Rhodamine 6G efflux for the detection of CDR1-overexpressing azole-resistant Candida albicans strains

J Antimicrob Chemother. 1999 Jul;44(1):27-31. doi: 10.1093/jac/44.1.27.


We investigated the drug efflux mechanism in azole-resistant strains of Candida albicans using rhodamine 6G (R6G). No significant differences in R6G uptake were observed between azole-sensitive B2630 (9.02 +/- 0.02 nmol/10(8) cells) and azole-resistant B67081 (8.86 +/- 0.03 nmol/10(8) cells) strains incubated in glucose-free phosphate buffered saline. A significantly higher R6G efflux (2.0 +/- 0.21 nmol/10(8) cells) was noted in the azole-resistant strain (B67081) when glucose was added, compared with that in the sensitive strain B2630 (0.23 < or = 0.14 nmol/10(8) cells). A fluconazole-resistant strain C40 that expressed the benomyl resistance gene (CaMDR) also showed a low R6G efflux (0.16 +/- 0.06 nmol/10(8) cells) as did the sensitive strains. Accumulation of R6G in growing C. albicans cells was inversely correlated with the level of CDR1 mRNA expression. Our data also suggest that measurement of intracellular accumulation of R6G is a useful method for identification of azole-resistant strains due to CDR1-expressed drug efflux pump.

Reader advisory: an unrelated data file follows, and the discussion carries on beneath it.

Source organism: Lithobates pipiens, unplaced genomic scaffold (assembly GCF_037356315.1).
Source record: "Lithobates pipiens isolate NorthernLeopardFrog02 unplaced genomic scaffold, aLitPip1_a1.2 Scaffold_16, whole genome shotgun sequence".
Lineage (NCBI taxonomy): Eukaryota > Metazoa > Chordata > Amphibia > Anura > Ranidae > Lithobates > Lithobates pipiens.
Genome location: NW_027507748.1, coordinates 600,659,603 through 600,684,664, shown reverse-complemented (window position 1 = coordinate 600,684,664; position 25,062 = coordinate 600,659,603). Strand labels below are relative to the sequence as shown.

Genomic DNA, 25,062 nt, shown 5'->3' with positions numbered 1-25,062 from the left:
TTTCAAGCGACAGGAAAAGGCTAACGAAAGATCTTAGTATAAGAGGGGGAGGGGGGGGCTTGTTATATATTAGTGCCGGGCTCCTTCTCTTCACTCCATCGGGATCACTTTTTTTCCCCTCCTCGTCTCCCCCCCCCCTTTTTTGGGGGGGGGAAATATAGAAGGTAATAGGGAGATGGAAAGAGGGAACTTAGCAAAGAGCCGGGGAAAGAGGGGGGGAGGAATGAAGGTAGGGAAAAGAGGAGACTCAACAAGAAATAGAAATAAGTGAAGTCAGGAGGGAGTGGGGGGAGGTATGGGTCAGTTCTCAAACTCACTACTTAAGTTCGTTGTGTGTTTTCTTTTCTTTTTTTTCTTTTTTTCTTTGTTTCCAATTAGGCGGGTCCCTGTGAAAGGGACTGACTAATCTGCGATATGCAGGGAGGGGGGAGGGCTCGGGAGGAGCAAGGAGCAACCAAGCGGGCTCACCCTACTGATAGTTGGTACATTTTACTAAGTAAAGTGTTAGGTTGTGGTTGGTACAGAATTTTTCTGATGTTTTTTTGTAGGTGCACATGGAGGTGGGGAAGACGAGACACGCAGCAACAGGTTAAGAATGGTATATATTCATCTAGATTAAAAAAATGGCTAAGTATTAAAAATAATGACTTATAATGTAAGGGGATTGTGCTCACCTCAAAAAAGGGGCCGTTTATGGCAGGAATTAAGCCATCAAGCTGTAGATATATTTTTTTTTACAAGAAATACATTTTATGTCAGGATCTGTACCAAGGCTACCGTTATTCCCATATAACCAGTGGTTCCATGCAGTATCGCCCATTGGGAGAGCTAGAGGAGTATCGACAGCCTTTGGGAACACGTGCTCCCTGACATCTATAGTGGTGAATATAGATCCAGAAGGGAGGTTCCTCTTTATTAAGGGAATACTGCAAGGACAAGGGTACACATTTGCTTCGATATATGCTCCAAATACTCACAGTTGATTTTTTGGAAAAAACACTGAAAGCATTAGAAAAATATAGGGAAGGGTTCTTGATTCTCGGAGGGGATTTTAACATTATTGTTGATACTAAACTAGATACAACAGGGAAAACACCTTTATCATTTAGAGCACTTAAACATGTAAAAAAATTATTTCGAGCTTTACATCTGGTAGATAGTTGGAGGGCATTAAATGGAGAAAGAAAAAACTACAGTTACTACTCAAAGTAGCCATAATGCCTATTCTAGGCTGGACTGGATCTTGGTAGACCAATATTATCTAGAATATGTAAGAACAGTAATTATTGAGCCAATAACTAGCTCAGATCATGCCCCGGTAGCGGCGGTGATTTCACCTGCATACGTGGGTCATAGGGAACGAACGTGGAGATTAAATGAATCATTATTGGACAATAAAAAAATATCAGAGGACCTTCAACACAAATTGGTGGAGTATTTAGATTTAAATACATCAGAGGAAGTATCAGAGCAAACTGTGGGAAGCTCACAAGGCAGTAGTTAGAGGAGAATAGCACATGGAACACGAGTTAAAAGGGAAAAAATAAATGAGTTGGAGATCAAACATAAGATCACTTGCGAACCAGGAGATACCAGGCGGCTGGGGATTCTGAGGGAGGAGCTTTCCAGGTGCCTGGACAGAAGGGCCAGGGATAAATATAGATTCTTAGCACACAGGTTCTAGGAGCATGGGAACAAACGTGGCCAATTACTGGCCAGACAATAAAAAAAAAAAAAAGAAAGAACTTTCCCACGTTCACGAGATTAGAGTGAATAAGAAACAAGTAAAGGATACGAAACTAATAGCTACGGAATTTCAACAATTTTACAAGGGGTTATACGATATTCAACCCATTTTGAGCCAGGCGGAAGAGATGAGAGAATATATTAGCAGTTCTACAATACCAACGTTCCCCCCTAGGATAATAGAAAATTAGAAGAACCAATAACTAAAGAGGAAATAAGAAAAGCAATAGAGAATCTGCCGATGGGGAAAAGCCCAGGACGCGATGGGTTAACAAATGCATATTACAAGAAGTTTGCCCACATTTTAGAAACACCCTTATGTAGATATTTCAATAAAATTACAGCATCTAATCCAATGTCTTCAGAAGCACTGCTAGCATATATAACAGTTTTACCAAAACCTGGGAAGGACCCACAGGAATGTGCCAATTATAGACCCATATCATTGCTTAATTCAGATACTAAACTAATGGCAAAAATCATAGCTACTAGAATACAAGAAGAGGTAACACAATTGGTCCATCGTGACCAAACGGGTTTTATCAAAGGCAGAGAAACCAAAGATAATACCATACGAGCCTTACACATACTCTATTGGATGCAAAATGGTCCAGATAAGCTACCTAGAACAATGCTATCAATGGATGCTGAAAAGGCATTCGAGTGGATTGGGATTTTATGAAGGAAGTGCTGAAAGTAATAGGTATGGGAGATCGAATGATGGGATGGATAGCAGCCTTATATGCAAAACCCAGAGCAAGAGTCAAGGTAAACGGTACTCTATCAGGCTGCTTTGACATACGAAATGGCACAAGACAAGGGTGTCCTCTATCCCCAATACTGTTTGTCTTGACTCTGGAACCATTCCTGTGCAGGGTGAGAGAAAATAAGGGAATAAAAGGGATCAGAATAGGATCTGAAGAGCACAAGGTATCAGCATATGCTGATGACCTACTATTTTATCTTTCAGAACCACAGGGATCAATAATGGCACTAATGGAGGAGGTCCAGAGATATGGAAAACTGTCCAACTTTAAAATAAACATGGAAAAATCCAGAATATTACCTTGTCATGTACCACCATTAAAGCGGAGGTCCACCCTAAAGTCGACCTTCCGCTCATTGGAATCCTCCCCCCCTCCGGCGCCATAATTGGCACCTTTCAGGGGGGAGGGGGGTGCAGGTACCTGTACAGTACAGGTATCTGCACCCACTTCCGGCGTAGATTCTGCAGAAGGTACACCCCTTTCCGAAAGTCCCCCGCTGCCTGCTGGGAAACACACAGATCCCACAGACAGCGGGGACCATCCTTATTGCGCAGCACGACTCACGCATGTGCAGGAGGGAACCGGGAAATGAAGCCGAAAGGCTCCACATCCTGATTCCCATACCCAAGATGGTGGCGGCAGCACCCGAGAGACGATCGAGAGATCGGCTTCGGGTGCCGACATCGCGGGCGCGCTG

MeSH terms

  • Antifungal Agents / pharmacology*
  • Azoles / pharmacology*
  • Benomyl / pharmacology
  • Candida albicans / drug effects*
  • Candida albicans / genetics
  • Candida albicans / metabolism
  • Coloring Agents / metabolism
  • Drug Resistance, Microbial / genetics
  • Fungal Proteins / biosynthesis*
  • Fungal Proteins / genetics
  • Genes, MDR
  • Humans
  • Membrane Transport Proteins*
  • Microbial Sensitivity Tests
  • Rhodamines / metabolism*


  • Antifungal Agents
  • Azoles
  • CDR1 protein, Candida albicans
  • Coloring Agents
  • Fungal Proteins
  • Membrane Transport Proteins
  • Rhodamines
  • rhodamine 6G
  • Benomyl